int b_fclose(IFile *pIFile)
if (pIFile == stdin || pIFile == stderr || pIFile == stdout) {
DBGPRINTF("fclose: cannot close stdin, stdout or stderr.");
      return 1;

return 0;

Include ".\brew_stdio.h" in {PATH}.\include\ft2build.h.

Step 3: Modifications in Files

Replace all #include<stdlib.h> with #include “AEEStdlib.h”.

Make changes in the following files.

  1. File: .\include\indix\indic\include\indictypes.h

    Paste the following definitions at the start of the file.

    typedef signed char int8_t;
    typedef unsigned char u_int8_t;
    typedef short int16_t;
    typedef unsigned short u_int16_t;
    typedef int int32_t;
    typedef unsigned int u_int32_t;
    typedef long long int64_t;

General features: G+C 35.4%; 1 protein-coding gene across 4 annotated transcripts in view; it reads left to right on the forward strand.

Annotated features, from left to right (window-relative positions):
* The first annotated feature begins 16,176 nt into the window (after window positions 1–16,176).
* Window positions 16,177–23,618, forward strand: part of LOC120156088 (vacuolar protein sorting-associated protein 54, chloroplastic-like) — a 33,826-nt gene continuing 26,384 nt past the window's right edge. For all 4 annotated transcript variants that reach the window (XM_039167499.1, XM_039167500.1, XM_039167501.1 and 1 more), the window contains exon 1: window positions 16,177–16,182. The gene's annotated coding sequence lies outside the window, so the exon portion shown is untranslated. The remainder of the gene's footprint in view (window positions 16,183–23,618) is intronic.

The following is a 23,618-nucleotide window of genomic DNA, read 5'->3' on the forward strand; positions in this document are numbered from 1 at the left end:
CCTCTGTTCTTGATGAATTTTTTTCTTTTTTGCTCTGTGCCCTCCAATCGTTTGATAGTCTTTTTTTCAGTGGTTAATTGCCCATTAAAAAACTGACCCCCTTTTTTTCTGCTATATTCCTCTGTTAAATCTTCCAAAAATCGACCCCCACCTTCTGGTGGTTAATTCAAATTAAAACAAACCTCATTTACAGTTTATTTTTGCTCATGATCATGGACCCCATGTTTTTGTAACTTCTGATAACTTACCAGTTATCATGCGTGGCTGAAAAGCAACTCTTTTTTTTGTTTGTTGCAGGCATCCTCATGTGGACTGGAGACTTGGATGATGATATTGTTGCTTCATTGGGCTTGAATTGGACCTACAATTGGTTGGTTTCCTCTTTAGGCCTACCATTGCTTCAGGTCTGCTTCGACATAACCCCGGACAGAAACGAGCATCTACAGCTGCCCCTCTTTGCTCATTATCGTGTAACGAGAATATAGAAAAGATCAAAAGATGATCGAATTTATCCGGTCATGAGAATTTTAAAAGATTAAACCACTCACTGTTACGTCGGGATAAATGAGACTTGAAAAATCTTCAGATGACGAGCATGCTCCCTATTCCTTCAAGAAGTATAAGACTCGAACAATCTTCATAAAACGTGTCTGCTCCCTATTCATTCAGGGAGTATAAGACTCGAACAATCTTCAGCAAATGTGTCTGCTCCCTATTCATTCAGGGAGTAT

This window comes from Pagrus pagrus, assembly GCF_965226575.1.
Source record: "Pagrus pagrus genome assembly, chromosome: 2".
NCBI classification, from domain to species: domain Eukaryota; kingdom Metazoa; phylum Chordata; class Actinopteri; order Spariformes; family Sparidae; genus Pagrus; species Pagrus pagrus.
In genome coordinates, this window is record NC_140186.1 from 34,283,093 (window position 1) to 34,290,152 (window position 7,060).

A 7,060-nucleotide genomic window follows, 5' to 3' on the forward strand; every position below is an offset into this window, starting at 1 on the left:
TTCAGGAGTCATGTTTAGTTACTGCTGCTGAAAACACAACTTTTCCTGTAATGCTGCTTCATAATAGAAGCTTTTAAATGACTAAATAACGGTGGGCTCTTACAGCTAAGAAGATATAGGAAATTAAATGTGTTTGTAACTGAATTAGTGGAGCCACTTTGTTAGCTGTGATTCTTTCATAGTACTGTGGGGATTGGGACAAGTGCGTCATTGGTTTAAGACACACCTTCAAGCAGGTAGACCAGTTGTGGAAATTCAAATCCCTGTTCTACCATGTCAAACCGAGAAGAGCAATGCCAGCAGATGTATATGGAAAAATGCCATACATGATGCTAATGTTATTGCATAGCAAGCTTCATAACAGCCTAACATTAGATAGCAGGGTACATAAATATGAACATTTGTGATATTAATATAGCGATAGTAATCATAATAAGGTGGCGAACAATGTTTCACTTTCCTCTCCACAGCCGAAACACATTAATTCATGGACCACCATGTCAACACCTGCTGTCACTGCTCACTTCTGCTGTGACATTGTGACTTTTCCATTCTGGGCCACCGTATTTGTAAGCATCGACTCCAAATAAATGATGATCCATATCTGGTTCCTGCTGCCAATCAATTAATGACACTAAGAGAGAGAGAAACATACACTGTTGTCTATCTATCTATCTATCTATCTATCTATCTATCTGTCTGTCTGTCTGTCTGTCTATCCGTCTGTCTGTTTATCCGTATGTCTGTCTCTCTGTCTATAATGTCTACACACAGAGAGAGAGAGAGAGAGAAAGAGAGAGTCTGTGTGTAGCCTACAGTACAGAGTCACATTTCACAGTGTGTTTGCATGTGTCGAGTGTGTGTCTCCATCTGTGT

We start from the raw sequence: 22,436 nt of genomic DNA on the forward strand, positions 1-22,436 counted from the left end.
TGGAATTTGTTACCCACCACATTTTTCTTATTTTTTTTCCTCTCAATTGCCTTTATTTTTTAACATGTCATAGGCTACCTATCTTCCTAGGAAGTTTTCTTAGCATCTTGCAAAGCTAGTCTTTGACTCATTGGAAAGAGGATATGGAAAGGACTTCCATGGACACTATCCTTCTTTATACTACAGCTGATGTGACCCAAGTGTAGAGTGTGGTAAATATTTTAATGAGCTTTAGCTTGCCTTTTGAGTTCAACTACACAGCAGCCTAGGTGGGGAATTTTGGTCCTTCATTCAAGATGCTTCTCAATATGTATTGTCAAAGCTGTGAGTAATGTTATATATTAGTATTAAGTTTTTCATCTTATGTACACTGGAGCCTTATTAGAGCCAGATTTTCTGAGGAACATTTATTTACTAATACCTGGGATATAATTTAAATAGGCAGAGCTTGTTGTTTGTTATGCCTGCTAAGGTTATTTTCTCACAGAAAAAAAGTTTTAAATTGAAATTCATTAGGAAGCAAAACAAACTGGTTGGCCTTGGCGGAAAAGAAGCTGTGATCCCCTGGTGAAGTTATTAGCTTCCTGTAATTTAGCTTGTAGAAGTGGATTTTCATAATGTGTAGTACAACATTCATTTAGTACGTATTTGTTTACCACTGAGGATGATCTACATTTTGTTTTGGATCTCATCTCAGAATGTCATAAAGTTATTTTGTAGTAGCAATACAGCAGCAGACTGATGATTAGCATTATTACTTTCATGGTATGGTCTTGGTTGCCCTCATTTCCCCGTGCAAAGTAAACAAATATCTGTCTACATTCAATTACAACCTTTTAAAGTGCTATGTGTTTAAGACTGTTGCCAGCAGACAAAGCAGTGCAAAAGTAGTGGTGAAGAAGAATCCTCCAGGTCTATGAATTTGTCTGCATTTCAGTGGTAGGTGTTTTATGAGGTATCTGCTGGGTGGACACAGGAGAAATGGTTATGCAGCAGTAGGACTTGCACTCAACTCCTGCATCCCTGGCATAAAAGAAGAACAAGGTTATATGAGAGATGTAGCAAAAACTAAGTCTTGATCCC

typedef unsigned long long u_int64_t;
    typedef int32_t register_t;
  2. File: .\include\freetype\config\ftstdlib.h

    Override the definitions of macros as shown below:

    Substitute C functions with BREW macros wherever applicable for example for memory and string operations.

    E.g.: Substitute definitions like:

    #define ft_memchr   memchr
    #define ft_memcmp   memcmp
    #define ft_memcpy   memcpy
    #define ft_memmove  memmove

    With macros like:

    #define ft_memchr   MEMCHR
    #define ft_memcmp   MEMCMP
    #define ft_memcpy   MEMCPY
    #define ft_memmove  MEMMOVE

    Substitute C functions with functions in .\brew_stdio.h – file operations.

    E.g.: Substitute definitions like:

    #include <stdio.h />
    #define FT_FILE     FILE
    #define ft_fclose   fclose
    #define ft_fopen    fopen
    #define ft_fread    fread
    #define ft_fseek    fseek
    #define ft_ftell    ftell


    #include "brew_stdio.h" 	// to override the c function definitions 
    			// with BREW definitions.
    #define FT_FILE     IFile
    #define ft_fclose   b_fclose
    #define ft_fopen    b_fopen
    #define ft_fread    b_fread